Amnesty International has said Egypt must cease use of cluster bombs “immediately” after the weapons had featured in an official video by the country’s military on their recent operations in North Sinai.
The human rights group said in a statement on Wednesday that its experts analysed the video and concluded that the footage showed military air force personnel on February 9 loading Egyptian fighter planes with the internationally banned cluster bombs.
They were identified as US-made CBU-87 Combined Effects Weapons, each containing 202 BLU-97/B bomblets.
“Cluster bombs are inherently indiscriminate weapons that inflict unimaginable suffering for years after their use, and they are internationally banned for this reason,” Najia Bounaim, Amnesty International’s deputy regional director for the Middle East and North Africa, said in the statement.
“Their depiction in this video suggests that the Egyptian air force has either already used or is intending to use them, demonstrating a blatant disregard for human life.”
The statement criticised the US for supplying Egypt with the cluster bombs.
“Supplier states must immediately suspend the export of arms that carry a high risk of being used for serious human rights violations; no further exports should take place until these risks subside and the Egyptian authorities hold those responsible for violations to account,” said Bounaim.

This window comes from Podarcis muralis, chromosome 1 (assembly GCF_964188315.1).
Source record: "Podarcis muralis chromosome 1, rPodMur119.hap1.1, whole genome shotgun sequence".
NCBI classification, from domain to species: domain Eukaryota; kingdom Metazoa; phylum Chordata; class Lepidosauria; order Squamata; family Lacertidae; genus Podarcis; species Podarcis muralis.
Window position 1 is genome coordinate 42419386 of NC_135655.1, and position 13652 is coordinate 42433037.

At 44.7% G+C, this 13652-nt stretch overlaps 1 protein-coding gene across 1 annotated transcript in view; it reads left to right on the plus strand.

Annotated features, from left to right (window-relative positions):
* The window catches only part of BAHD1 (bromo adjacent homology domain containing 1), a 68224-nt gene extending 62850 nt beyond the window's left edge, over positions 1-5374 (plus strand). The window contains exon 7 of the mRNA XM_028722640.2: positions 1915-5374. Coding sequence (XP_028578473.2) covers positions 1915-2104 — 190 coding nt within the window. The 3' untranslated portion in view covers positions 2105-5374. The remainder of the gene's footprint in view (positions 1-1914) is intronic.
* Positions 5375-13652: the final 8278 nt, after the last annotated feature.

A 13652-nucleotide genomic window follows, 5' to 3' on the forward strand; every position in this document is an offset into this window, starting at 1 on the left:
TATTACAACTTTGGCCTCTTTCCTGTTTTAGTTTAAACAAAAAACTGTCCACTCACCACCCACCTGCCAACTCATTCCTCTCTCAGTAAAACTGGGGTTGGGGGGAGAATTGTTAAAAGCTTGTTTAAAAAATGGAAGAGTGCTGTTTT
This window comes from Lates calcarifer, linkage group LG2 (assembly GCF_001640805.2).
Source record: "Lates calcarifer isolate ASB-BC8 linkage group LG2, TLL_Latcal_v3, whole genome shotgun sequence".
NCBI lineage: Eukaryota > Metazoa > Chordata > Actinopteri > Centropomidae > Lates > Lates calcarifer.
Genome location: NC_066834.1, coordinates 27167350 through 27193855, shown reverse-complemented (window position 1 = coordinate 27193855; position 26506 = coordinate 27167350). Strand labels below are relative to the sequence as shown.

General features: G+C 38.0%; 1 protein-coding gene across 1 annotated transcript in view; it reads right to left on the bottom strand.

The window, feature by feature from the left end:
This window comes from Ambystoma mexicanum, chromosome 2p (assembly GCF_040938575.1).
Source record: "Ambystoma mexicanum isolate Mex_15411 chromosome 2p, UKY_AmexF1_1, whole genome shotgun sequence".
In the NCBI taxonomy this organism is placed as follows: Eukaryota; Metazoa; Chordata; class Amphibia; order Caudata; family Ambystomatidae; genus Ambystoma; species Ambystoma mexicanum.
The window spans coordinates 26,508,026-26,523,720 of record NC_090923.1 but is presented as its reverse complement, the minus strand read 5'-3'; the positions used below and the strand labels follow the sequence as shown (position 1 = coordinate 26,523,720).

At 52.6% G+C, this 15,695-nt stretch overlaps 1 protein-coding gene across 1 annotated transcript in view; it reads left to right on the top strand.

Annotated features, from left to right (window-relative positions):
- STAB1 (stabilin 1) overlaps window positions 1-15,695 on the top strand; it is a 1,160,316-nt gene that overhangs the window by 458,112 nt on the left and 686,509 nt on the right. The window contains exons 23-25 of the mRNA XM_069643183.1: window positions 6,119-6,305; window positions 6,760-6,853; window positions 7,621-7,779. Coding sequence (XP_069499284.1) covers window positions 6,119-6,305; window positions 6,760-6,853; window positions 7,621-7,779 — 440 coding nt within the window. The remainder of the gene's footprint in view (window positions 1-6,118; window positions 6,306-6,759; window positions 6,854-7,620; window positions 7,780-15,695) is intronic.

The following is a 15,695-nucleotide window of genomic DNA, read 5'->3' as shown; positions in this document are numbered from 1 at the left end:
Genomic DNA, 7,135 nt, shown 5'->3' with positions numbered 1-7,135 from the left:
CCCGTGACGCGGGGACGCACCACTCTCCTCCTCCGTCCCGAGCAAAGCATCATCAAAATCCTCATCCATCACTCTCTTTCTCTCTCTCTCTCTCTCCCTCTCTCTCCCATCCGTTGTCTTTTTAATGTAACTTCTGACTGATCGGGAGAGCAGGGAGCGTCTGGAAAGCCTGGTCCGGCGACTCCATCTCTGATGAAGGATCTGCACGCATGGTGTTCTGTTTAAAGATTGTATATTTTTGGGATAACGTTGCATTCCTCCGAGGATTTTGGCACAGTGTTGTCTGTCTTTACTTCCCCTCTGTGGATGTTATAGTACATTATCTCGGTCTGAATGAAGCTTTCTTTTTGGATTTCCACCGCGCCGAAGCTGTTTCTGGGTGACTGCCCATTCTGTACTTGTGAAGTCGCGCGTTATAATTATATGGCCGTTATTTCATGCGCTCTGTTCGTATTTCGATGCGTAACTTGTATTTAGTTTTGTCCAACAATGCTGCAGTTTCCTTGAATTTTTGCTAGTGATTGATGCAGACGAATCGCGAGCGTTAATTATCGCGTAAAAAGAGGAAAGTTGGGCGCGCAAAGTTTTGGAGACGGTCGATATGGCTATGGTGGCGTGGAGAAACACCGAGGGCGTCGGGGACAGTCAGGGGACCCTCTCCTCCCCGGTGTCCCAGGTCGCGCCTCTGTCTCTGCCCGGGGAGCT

“Egypt must never use cluster munitions under any circumstances; it should destroy its stockpiles and accede to the Convention on Cluster Munitions.”
The statement also said the Egyptian air force had a history of carrying out unlawful attacks “even when using more precise weapons”.
“According to eyewitness reports, in 2015 F16 fighter jets carried out air strikes on densely populated residential areas in Sinai,” it said.
“Dozens of residents, including children, were killed and injured in these attacks.”
It also mentioned that in 2015, the Egyptian air force carried out aerial strikes in Libya that targeted houses and killed civilians including children.
In the same year, the Egyptian military carried out air strikes killing 12 people, including eight Mexican tourists on a safari in the Western desert, the statement said.
“The veil of censorship and secrecy in Sinai has given members of the armed forces the feeling that they can commit gross human rights violations with total impunity,” said Bounaim.
“This has been exacerbated by the government’s crackdown on journalists who dare to criticise the military’s operations.”
The people of North Sinai have suffered multiple security operations since 2013 that aimed to suppress armed groups and the Egyptian government has been exploiting the unrest in Sinai as a pretext to clampdown on human rights, Amnesty said.